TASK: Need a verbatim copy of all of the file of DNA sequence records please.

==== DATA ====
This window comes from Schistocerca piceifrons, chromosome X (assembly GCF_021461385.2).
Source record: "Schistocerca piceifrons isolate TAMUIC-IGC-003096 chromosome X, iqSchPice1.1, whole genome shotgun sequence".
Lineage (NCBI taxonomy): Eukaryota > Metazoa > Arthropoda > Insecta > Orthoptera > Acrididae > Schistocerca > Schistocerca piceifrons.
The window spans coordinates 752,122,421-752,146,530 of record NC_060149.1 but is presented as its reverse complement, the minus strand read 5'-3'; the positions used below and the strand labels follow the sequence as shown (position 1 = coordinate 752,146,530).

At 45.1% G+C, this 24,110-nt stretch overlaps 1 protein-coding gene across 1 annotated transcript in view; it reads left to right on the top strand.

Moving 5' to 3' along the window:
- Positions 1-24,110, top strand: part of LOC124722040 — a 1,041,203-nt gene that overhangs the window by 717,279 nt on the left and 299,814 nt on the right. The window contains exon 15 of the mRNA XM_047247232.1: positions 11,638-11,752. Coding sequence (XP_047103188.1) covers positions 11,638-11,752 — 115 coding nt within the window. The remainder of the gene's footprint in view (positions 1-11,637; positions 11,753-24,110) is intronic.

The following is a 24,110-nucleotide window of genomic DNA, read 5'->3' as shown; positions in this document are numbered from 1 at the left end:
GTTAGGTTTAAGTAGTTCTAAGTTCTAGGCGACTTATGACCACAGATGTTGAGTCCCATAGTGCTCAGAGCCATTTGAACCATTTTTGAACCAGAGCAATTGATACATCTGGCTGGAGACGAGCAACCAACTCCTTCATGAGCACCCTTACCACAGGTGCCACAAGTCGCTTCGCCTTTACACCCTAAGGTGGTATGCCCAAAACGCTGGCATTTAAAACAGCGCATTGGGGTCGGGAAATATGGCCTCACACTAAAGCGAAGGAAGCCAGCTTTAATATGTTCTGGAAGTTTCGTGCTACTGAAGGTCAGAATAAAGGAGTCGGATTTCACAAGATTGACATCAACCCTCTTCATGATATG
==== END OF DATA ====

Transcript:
This window comes from Schistocerca piceifrons, chromosome X (assembly GCF_021461385.2).
Source record: "Schistocerca piceifrons isolate TAMUIC-IGC-003096 chromosome X, iqSchPice1.1, whole genome shotgun sequence".
Lineage (NCBI taxonomy): Eukaryota > Metazoa > Arthropoda > Insecta > Orthoptera > Acrididae > Schistocerca > Schistocerca piceifrons.
The window spans coordinates 752,122,421-752,146,530 of record NC_060149.1 but is presented as its reverse complement, the minus strand read 5'-3'; the positions used below and the strand labels follow the sequence as shown (position 1 = coordinate 752,146,530).

At 45.1% G+C, this 24,110-nt stretch overlaps 1 protein-coding gene across 1 annotated transcript in view; it reads left to right on the top strand.

Moving 5' to 3' along the window:
- Positions 1-24,110, top strand: part of LOC124722040 — a 1,041,203-nt gene that overhangs the window by 717,279 nt on the left and 299,814 nt on the right. The window contains exon 15 of the mRNA XM_047247232.1: positions 11,638-11,752. Coding sequence (XP_047103188.1) covers positions 11,638-11,752 — 115 coding nt within the window. The remainder of the gene's footprint in view (positions 1-11,637; positions 11,753-24,110) is intronic.

The following is a 24,110-nucleotide window of genomic DNA, read 5'->3' as shown; positions in this document are numbered from 1 at the left end:
GTTAGGTTTAAGTAGTTCTAAGTTCTAGGCGACTTATGACCACAGATGTTGAGTCCCATAGTGCTCAGAGCCATTTGAACCATTTTTGAACCAGAGCAATTGATACATCTGGCTGGAGACGAGCAACCAACTCCTTCATGAGCACCCTTACCACAGGTGCCACAAGTCGCTTCGCCTTTACACCCTAAGGTGGTATGCCCAAAACGCTGGCATTTAAAACAGCGCATTGGGGTCGGGAAATATGGCCTCACACTAAAGCGAAGGAAGCCAGCTTTAATATGTTCTGGAAGTTTCGTGCTACTGAAGGTCAGAATAAAGGAGTCGGATTTCACAAGATTGACATCAACCCTCTTCATGATATG